Photo: Staff Sgt. Andrew Satran / Vandenberg.af.mil.
Leonardo Da Vinci, the famous Italian polymath and renaissance man, had notebooks filled with doodles of his various interests. So did Michelangelo and neurologist Sigmund Fraud.
Although you may not have the same artistic inclinations or abilities as Leonardo, Michelangelo and the likes of them, when a pen and paper are in front of you it’s likely you will take to doodling.
Doodles and daydreaming are activities the mind uses to express creativity. When the body is idle, the imagination tends to run wild. Psychologists have submerged themselves deep into the oceans of brain waves to discover what those imaginations are running towards.
Whether you take to drawing hearts, letters, animals or people––doodling is like weight lifting for the mind. It has even been proposed that doodling stimulates the brain enough to slow the onset of age-related brain diseases like dementia.
Admittedly, it may seem like doodles can be a distraction, but research has found that doodlers were able to remember 29% more information than their “attentive” counterparts.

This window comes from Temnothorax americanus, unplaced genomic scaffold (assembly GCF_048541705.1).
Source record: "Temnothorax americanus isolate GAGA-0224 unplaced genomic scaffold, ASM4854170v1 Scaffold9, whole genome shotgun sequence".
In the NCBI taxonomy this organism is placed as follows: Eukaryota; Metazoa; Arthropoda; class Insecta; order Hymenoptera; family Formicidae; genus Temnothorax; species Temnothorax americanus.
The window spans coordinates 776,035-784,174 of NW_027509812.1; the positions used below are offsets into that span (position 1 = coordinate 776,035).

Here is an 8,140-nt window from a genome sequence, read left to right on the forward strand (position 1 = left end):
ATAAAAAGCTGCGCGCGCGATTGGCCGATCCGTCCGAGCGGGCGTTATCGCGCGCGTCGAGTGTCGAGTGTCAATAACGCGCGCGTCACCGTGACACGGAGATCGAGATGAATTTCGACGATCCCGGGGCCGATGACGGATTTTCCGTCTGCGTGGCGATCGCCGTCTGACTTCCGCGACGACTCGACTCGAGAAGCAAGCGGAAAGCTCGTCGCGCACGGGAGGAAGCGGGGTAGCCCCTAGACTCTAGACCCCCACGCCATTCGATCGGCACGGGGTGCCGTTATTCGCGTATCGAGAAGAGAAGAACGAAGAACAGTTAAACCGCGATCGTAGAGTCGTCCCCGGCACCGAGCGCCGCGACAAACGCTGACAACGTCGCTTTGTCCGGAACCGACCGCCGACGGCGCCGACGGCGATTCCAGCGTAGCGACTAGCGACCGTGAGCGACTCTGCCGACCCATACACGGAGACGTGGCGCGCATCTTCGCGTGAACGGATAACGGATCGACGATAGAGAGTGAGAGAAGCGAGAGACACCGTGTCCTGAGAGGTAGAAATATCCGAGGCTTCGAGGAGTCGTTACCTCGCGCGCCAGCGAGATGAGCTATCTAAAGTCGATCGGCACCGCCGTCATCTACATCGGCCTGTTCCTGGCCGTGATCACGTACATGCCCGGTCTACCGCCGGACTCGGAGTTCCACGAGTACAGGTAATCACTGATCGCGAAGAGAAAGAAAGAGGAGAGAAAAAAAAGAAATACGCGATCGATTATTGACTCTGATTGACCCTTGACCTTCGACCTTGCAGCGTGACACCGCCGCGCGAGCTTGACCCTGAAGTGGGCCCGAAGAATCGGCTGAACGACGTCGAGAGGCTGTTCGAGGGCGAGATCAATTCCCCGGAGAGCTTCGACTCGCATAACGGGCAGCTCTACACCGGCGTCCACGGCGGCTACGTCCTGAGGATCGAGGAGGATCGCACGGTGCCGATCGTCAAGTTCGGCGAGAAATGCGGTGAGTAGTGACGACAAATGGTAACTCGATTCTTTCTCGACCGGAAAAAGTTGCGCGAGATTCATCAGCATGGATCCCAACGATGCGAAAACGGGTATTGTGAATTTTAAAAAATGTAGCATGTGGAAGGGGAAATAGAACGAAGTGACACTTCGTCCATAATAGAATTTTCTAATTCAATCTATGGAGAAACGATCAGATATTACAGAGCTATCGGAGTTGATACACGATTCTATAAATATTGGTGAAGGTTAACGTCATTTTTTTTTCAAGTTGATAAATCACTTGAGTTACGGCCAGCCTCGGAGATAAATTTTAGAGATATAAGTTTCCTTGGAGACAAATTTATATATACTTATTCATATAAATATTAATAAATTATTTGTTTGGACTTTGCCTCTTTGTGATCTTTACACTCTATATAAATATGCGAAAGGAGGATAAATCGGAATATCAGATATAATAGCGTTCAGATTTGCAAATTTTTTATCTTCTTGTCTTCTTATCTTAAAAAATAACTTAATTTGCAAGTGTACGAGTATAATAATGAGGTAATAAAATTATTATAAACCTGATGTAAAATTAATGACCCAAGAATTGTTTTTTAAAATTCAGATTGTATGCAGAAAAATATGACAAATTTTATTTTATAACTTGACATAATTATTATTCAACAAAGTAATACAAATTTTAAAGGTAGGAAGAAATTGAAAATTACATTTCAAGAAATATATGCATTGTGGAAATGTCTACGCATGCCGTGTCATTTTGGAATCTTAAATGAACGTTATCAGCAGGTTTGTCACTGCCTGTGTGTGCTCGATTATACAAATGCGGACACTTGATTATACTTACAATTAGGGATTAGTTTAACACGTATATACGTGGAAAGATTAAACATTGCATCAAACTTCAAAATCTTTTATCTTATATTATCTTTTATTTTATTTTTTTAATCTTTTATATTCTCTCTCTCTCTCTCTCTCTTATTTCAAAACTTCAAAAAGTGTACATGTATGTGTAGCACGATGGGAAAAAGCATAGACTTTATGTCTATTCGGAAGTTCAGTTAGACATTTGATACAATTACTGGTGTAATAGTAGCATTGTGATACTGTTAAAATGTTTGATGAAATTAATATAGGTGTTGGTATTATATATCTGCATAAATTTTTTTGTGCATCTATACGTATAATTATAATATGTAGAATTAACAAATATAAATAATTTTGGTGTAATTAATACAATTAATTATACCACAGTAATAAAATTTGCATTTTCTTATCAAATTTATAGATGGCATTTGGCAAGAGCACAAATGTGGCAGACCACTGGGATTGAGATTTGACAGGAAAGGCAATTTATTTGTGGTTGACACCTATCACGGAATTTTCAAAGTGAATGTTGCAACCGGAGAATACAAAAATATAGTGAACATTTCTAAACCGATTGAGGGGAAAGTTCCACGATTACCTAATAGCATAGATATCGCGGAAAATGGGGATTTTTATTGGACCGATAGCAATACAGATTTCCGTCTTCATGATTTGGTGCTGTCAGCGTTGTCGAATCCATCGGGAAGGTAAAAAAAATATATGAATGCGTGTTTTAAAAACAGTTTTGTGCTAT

As author Steven Heller explains in an article in The Atlantic, “Drawing with pencil, pen, or brush on paper isn’t just for artists. For anyone who actively exercises the brain, doodling and drawing are ideal for making ideas tangible.”
Imagine the impact making ideas tangible could have on your creative work!
What Your Doodles Mean
Everything you draw – from tiny shapes down the side of a page to circling or underlining your name – may have a deeper meaning in your subconscious.
If you draw triangular shapes, for instance, it can mean you are a risk-taker. So, take pride in your doodles.
If you are curious to learn more about what different types of doodles all mean, check out the infographic below to learn the science-backed psychology of doodles.
So, do you doodle? When? What does it reveal about you?